Individuals and parents may choose to exempt themselves or their children from vaccination for a number of reasons, which may include a previous serious reaction, vaccine injury of a loved one, or because they believe that the risk of harm outweighs any perceived benefit. They should not be banned from employment or participating in society for choosing not to receive a liability free pharmaceutical product.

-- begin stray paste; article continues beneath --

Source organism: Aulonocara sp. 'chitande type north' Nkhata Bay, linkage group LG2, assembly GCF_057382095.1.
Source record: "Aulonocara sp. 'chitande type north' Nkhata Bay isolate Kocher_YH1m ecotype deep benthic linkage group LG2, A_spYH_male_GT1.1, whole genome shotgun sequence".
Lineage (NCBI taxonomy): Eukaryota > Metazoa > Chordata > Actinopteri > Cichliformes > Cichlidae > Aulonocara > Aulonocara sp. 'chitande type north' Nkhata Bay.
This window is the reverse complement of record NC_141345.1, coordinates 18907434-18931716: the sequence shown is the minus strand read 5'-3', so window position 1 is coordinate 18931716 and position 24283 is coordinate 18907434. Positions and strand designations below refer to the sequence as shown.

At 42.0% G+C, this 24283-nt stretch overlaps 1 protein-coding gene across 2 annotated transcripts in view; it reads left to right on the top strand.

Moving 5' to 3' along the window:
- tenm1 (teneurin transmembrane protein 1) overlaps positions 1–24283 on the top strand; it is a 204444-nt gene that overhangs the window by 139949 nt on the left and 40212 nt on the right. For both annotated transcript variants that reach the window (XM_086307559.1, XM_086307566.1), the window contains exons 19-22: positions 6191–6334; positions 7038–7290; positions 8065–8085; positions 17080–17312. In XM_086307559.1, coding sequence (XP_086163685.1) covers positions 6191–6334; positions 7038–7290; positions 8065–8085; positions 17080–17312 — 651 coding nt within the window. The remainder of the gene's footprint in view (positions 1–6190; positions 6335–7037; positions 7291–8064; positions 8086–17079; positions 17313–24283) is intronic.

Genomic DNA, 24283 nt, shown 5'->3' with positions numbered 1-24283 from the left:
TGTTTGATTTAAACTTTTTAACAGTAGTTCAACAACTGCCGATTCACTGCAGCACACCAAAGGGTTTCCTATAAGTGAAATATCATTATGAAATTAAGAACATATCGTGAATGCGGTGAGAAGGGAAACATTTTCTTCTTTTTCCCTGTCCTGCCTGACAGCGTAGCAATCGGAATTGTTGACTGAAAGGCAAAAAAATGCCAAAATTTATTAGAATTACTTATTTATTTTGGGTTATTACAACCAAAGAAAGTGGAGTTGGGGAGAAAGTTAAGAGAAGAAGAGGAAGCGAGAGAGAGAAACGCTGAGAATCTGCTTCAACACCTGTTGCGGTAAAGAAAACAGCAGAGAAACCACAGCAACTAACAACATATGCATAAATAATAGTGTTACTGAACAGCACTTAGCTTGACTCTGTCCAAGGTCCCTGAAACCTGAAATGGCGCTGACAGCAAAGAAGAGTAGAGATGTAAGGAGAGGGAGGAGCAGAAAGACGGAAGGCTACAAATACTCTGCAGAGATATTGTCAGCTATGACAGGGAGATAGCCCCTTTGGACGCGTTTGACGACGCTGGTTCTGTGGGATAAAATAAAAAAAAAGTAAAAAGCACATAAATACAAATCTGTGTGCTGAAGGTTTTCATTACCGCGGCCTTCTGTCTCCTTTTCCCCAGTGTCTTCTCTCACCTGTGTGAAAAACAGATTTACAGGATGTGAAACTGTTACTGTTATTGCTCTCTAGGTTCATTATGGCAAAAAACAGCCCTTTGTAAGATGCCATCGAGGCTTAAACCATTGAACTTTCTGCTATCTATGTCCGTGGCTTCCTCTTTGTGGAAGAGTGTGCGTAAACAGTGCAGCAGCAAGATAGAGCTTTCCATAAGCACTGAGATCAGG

All vaccines carry the risk of injury or death so there has to be informed consent and the right to refuse any vaccine without penalty. The National Vaccine Injury Compensation Program has already paid out over $4.5 billion in damages. AB309/SB336 will ensure that individuals and families who have already been victims of vaccine injury are not unjustly discriminated against for declining to risk their life or health by receiving another vaccine product. People injured by a COVID-19 vaccine have little recourse. Vaccine manufacturers and providers are shielded from liability through the Public Readiness and Emergency Preparedness Act, or PREP Act. This federal law establishes that the only option for compensation for COVID-19 vaccine victims is the Countermeasures Injury Compensation Program (CICP). Only eight percent of all petitioners since 2010 have been awarded compensation through the CICP. No legal or medical expert fees are covered, no pain and suffering is awarded, lost wages are capped at $50,000, and there is no judicial appeal. The fact that vaccine injuries and deaths related to vaccines are real, and persons who take them can potentially be harmed, vaccination must always be voluntary.